Picture 1: Women cooperatives at work.

Amid concerns about coronavirus’ (COVID 19) socio-economic impact on the most vulnerable populations, UNICEF collaborated with the Government of Rivers State to initiate labour market interventions directly benefiting 355 female headed households and 572 children as secondary beneficiaries in some of the poorest communities (i.e. Kaa, Bane and Okwali.) of Khana LGA. The intervention was premised on generated evidence which showed that the COVID-19 pandemic had exacerbated pre-existing vulnerabilities of poor households in terms of access to daily income; as well as magnified a range of barriers to complying with COVID-19 containment measures; necessary to reduce the risk of transmission. An assessment of immediate results of the project saw beneficiaries making weekly profits of between $1.32 to $1.84 from sale of their products. This increased over the course of the intervention by more than 20%. Also, the availability of handwashing products at home for use by memebrs of the family, including children provided the added vaue of  a safegurad against the transmission of COVID-19. Given these results, a scale-up of the intervention is planned for the remaining poor communities in the State as a cash plus strategy for enhancing financial inclusion and equity for the most vulnerable populations.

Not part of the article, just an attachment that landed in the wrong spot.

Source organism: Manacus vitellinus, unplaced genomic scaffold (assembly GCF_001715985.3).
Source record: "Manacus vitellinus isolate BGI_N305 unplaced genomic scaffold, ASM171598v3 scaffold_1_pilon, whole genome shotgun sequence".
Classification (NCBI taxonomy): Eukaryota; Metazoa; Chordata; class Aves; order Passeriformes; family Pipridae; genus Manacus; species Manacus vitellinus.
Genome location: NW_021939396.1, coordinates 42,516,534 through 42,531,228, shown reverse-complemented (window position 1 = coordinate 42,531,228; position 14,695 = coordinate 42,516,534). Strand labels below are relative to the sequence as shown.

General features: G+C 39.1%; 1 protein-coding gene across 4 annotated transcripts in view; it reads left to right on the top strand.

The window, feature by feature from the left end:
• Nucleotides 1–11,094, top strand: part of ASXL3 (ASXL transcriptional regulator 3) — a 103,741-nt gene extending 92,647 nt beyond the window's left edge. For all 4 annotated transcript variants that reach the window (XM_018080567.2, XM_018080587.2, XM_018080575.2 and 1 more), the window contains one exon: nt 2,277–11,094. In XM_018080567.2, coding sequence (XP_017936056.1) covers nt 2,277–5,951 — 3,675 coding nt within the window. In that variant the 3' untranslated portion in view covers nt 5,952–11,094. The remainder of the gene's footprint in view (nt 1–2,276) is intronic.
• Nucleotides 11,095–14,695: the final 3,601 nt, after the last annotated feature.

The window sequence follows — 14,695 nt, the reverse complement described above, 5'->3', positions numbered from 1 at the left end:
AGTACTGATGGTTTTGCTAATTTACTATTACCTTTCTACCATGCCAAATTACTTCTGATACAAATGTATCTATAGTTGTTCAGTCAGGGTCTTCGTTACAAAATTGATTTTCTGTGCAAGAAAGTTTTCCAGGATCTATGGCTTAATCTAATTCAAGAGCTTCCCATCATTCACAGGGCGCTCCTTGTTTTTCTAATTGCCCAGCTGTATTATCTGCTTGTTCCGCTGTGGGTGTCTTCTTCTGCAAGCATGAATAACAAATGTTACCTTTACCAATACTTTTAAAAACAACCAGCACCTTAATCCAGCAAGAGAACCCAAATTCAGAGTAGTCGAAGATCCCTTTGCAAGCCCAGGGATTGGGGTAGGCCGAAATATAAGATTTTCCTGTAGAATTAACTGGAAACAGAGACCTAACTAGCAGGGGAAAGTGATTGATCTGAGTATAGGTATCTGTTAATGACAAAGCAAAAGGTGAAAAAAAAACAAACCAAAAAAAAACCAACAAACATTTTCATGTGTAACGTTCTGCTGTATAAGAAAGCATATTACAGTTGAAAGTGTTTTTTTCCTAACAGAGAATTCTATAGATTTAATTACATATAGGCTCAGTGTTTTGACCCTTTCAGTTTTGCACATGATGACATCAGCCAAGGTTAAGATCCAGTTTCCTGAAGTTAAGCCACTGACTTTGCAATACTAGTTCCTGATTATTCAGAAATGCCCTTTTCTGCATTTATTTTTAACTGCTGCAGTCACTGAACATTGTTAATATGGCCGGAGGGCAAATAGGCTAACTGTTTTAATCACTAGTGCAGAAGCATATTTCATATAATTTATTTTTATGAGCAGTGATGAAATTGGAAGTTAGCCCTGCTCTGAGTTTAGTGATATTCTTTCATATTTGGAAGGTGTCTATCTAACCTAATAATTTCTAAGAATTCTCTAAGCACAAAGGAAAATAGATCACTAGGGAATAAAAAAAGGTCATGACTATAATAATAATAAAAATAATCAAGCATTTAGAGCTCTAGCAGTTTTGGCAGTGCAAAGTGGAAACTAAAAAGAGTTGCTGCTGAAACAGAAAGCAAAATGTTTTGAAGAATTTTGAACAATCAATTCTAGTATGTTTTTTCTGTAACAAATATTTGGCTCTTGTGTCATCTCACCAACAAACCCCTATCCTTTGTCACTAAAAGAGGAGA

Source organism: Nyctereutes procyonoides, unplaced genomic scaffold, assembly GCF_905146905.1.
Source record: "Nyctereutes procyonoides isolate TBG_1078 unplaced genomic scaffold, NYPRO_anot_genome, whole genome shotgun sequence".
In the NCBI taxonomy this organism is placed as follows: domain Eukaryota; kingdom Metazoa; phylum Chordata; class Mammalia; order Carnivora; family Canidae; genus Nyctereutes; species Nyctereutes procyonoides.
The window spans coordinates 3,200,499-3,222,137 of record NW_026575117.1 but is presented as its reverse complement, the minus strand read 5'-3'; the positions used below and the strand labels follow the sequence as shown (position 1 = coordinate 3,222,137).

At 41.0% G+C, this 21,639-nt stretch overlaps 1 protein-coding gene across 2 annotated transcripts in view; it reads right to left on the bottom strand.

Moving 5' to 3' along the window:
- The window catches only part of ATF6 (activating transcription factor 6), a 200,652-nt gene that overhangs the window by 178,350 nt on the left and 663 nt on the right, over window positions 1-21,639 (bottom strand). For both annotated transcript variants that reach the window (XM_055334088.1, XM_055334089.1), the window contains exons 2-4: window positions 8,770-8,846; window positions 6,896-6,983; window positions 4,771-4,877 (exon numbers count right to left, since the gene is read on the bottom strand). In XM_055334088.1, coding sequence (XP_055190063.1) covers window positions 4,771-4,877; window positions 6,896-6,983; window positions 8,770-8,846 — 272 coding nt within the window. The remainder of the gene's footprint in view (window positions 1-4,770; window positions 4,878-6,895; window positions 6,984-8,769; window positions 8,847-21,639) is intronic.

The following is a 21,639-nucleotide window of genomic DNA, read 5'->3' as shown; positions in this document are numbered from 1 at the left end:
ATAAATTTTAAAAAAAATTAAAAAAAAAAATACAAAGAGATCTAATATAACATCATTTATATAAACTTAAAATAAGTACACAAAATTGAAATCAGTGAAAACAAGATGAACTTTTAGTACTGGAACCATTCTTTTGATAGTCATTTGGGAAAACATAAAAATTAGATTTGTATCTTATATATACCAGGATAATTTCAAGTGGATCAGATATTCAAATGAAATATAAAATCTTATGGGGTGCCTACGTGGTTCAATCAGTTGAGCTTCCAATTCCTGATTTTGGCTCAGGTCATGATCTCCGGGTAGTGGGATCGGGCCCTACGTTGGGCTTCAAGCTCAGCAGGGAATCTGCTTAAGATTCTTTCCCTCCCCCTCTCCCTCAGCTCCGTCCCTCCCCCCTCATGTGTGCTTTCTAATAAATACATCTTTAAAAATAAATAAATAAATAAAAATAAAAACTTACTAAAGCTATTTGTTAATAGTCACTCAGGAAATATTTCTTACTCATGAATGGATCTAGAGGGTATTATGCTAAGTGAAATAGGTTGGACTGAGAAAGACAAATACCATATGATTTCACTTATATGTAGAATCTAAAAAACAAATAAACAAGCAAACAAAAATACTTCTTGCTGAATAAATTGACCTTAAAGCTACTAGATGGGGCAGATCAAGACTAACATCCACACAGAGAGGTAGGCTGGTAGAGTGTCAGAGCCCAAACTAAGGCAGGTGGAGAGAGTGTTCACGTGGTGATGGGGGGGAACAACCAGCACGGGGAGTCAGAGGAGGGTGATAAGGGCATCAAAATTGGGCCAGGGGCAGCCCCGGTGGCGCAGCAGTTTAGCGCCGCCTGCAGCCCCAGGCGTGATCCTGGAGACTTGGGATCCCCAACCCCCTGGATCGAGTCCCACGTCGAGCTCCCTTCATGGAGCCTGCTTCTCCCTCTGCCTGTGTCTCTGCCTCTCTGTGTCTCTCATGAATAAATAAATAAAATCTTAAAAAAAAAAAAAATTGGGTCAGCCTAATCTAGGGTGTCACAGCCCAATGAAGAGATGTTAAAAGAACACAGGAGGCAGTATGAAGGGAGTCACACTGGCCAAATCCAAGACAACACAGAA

Labour market intervention is a social protection instrument known to drive growth and productivity, especially in rural communities. This is more so needed in the context of COVID-19 where there have been economic downturns with major impact on the poorest populations, including women and children. The World Bank predicts that COVID-19 “…could drastically increase the number of people living in extreme poverty by 88 million to 115 million” (World Bank, 2020). UNICEF assessment of the impact on children, reckons that up to 117 million children could be monetary poor by the end of 2020 (UNICEF, 2020) In Nigeria, 82 million (40%) people live below the national poverty line of $1/day (i.e. N377/day) (National Bureau of Statistics, 2019). In Rivers State, the poverty headcount is 1,790,219 (23.9%) with 52.1% represented in the rural areas. Buttressing the severity of the impact of COVID-19 on the most vulnerable populations, Celine Salcedo-La Vina, posits that,  the “…pandemic and experience from previous disease outbreaks and other crises show that it’s rural women who will disproportionately bear the resulting socio-economic hardships. As critical contributors to their households and communities, rural women must play a key role in any response and recovery agenda (Celine Salcedo-La Vina, et al., 20200. Characteristically, “…across the globe, women earn less, save less, hold less secure jobs, are more likely to be employed in the informal sector. They have less access to social protections and are the majority of single-parent households. Their capacity to absorb economic shocks is therefore less than that of men” (United Nations, 2020). The reality of challenges confronting women, especially in the context of COVID-19, played a key role in determining the target population for project implementation.